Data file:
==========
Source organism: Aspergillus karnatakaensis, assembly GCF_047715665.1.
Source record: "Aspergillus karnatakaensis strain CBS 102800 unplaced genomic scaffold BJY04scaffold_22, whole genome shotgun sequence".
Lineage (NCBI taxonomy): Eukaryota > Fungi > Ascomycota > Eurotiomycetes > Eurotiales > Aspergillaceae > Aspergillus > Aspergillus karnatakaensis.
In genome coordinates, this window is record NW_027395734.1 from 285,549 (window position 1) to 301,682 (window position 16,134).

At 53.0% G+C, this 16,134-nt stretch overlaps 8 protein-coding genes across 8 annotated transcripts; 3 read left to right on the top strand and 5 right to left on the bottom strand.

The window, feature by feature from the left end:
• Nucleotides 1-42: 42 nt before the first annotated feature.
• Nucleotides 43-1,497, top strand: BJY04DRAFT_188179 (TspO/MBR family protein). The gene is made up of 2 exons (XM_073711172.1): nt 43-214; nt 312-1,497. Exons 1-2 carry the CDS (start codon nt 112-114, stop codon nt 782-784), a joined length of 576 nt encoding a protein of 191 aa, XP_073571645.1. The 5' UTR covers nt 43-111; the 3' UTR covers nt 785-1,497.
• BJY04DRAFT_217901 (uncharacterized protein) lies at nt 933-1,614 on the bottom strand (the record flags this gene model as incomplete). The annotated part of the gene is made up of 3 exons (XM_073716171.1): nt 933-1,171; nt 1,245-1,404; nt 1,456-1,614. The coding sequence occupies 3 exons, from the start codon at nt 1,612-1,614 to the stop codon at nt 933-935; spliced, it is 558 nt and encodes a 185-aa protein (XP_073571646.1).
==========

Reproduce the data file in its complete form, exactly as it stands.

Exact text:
Source organism: Aspergillus karnatakaensis, assembly GCF_047715665.1.
Source record: "Aspergillus karnatakaensis strain CBS 102800 unplaced genomic scaffold BJY04scaffold_22, whole genome shotgun sequence".
Lineage (NCBI taxonomy): Eukaryota > Fungi > Ascomycota > Eurotiomycetes > Eurotiales > Aspergillaceae > Aspergillus > Aspergillus karnatakaensis.
In genome coordinates, this window is record NW_027395734.1 from 285,549 (window position 1) to 301,682 (window position 16,134).

At 53.0% G+C, this 16,134-nt stretch overlaps 8 protein-coding genes across 8 annotated transcripts; 3 read left to right on the top strand and 5 right to left on the bottom strand.

The window, feature by feature from the left end:
• Nucleotides 1-42: 42 nt before the first annotated feature.
• Nucleotides 43-1,497, top strand: BJY04DRAFT_188179 (TspO/MBR family protein). The gene is made up of 2 exons (XM_073711172.1): nt 43-214; nt 312-1,497. Exons 1-2 carry the CDS (start codon nt 112-114, stop codon nt 782-784), a joined length of 576 nt encoding a protein of 191 aa, XP_073571645.1. The 5' UTR covers nt 43-111; the 3' UTR covers nt 785-1,497.
• BJY04DRAFT_217901 (uncharacterized protein) lies at nt 933-1,614 on the bottom strand (the record flags this gene model as incomplete). The annotated part of the gene is made up of 3 exons (XM_073716171.1): nt 933-1,171; nt 1,245-1,404; nt 1,456-1,614. The coding sequence occupies 3 exons, from the start codon at nt 1,612-1,614 to the stop codon at nt 933-935; spliced, it is 558 nt and encodes a 185-aa protein (XP_073571646.1).